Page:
Suffolk Show 2021 is cancelled because of coronavirus uncertainty
PUBLISHED: 06:00 30 September 2020 | UPDATED: 10:28 30 September 2020
Organisers of the Suffolk Show have decided to cancel next year’s event after deeming it not possible to hold “safely and with confidence”.
The shock news follows the cancellation of this year’s event – which should have taken place under the direction of Woodbridge farmer Bruce Kerr – because of the coronavirus pandemic.
Show organisers the Suffolk Agricultural Association (SAA) said it had taken the decision “with regret” and added that it was an “extraordinarily difficult” decision.
The two-day event – held at Trinity Park, Ipswich, every year – attracts around 90,000 visitors but the virus crisis and social distancing rules have wreaked havoc across the hospitality and events sector.
MORE – Many questions left hanging as Suffolk Show organisers look to next year
The volunteer committee – made up of local volunteer farmers – has met on several occasions “to consider whether or not it would be possible to safely, and with confidence, put on a 2021 show akin to the 2019 event”, the SAA said.
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“The conclusion reached, with so much uncertainty over the coming months, reinforced by the latest government guidelines, was that putting on the show we all wish for, set against the risks of it being allowed to happen in the way we would intend, led to the decision to cancel the 2021 event with immediate effect,” it added.
Show director Bruce Kerr said: “This has been an extraordinarily difficult decision to take but we felt it right at this particular time, in order to create clarity sooner rather than later and further reduce any potential health and safety, reputational and financial risks to the association.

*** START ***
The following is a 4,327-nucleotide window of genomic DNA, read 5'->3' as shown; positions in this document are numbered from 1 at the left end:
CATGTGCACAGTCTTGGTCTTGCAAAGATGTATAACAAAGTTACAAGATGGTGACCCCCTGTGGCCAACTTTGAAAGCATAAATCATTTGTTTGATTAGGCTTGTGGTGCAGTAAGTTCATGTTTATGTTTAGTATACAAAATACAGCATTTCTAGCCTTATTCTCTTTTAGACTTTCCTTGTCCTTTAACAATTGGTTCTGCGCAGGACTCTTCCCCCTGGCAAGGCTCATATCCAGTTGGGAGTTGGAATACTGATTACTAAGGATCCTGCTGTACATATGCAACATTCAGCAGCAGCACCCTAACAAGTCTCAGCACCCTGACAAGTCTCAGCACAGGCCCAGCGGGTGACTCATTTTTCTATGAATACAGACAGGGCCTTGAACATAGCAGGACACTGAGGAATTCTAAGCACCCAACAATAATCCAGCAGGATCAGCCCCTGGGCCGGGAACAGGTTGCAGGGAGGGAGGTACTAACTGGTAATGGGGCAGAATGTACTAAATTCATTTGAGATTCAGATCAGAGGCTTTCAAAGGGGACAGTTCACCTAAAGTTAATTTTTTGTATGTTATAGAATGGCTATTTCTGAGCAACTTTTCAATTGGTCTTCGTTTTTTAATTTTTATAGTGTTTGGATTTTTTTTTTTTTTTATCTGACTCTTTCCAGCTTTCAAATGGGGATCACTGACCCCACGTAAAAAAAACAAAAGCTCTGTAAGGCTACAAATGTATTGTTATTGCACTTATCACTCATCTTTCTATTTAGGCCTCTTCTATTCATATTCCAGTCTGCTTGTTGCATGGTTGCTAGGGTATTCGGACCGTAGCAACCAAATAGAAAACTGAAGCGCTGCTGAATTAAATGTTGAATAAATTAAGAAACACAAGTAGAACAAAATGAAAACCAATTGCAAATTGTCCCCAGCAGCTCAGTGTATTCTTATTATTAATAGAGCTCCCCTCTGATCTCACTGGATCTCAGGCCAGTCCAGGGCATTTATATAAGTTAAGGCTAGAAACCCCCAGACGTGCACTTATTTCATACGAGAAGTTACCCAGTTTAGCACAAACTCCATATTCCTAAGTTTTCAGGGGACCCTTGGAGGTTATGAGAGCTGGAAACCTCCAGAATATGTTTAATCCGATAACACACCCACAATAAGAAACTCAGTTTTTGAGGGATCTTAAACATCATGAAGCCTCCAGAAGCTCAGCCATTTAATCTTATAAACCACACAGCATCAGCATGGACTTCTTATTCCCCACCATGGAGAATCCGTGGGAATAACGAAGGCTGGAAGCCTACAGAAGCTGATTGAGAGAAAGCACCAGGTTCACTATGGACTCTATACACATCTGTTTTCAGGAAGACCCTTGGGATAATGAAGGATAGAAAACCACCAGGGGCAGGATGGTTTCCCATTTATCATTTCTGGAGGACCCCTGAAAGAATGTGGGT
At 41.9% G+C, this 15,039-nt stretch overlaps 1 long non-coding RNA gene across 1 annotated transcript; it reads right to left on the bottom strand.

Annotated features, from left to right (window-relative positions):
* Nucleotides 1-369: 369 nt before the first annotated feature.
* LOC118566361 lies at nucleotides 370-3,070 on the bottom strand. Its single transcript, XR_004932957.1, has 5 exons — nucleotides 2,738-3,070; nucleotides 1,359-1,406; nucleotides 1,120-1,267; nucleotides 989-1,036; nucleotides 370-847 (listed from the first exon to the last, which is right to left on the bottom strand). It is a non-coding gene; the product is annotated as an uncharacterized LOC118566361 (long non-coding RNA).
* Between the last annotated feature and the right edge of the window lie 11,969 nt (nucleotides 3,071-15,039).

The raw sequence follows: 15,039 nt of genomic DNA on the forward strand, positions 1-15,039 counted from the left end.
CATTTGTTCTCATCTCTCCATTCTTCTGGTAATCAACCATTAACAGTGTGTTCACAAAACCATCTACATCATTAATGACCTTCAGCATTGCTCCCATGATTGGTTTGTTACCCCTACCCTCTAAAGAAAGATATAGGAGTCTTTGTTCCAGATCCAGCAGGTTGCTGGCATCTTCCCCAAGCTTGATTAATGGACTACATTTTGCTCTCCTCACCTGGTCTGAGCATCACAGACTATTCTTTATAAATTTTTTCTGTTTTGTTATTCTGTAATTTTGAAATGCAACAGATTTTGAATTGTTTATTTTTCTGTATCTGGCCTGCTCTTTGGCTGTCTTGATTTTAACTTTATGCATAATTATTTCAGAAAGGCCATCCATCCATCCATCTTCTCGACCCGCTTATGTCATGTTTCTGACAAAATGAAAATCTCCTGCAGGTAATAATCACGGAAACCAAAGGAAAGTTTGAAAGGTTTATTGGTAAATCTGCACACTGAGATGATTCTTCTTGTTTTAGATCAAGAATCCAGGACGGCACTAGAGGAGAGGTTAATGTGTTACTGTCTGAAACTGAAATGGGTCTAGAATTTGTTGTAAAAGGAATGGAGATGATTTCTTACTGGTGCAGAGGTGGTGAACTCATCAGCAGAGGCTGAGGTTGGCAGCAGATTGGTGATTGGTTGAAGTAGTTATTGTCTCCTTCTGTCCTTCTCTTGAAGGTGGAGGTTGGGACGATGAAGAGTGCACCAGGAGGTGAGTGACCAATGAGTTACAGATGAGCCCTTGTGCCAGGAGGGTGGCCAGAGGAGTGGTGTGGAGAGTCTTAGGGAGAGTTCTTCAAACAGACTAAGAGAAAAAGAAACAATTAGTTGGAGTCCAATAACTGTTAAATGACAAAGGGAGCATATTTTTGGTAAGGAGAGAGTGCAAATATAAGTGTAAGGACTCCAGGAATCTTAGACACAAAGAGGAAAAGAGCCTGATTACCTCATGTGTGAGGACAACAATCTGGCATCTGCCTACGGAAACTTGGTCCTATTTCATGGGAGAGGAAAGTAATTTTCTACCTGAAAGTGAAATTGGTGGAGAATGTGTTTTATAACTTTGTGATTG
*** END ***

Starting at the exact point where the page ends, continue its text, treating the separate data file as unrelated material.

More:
“While recognising this is hugely disappointing for so many, we do feel that over the course of the 2021, we can put on activities central to our core purpose and to this end are planning a series of smaller focused events, such as equine and livestock shows.”
Chairman of the board of trustees David Nunn – who farms at Stowupland – said: “All agreed that anything less than a show like that of 2019 just wouldn’t reflect what we want to offer our visitors. All our efforts will now be focused on navigating ourselves through the next year and planning for a fantastic show in 2022.”
The SAA – a charity based at Trinity Park – was set up to promote food, farming and the countryside among the wider public. The show is by far its biggest event and offers a huge boost to the local and regional economy as well an opportunity to network and showcase Suffolk produce.
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